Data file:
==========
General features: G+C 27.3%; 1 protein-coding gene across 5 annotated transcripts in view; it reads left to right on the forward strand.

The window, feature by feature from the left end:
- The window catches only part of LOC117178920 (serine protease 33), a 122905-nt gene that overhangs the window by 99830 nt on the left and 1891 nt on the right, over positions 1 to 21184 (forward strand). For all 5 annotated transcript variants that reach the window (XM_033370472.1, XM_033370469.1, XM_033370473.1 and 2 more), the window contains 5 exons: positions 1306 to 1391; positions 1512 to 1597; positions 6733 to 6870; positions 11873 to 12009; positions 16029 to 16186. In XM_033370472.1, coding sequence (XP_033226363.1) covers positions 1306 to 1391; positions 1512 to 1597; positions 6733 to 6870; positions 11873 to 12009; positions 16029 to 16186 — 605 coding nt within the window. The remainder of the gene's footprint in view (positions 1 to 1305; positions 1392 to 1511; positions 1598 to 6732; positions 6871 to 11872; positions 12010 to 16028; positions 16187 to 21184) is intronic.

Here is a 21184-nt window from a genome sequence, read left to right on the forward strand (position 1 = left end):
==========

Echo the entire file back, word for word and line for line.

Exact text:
General features: G+C 27.3%; 1 protein-coding gene across 5 annotated transcripts in view; it reads left to right on the forward strand.

The window, feature by feature from the left end:
- The window catches only part of LOC117178920 (serine protease 33), a 122905-nt gene that overhangs the window by 99830 nt on the left and 1891 nt on the right, over positions 1 to 21184 (forward strand). For all 5 annotated transcript variants that reach the window (XM_033370472.1, XM_033370469.1, XM_033370473.1 and 2 more), the window contains 5 exons: positions 1306 to 1391; positions 1512 to 1597; positions 6733 to 6870; positions 11873 to 12009; positions 16029 to 16186. In XM_033370472.1, coding sequence (XP_033226363.1) covers positions 1306 to 1391; positions 1512 to 1597; positions 6733 to 6870; positions 11873 to 12009; positions 16029 to 16186 — 605 coding nt within the window. The remainder of the gene's footprint in view (positions 1 to 1305; positions 1392 to 1511; positions 1598 to 6732; positions 6871 to 11872; positions 12010 to 16028; positions 16187 to 21184) is intronic.

Here is a 21184-nt window from a genome sequence, read left to right on the forward strand (position 1 = left end):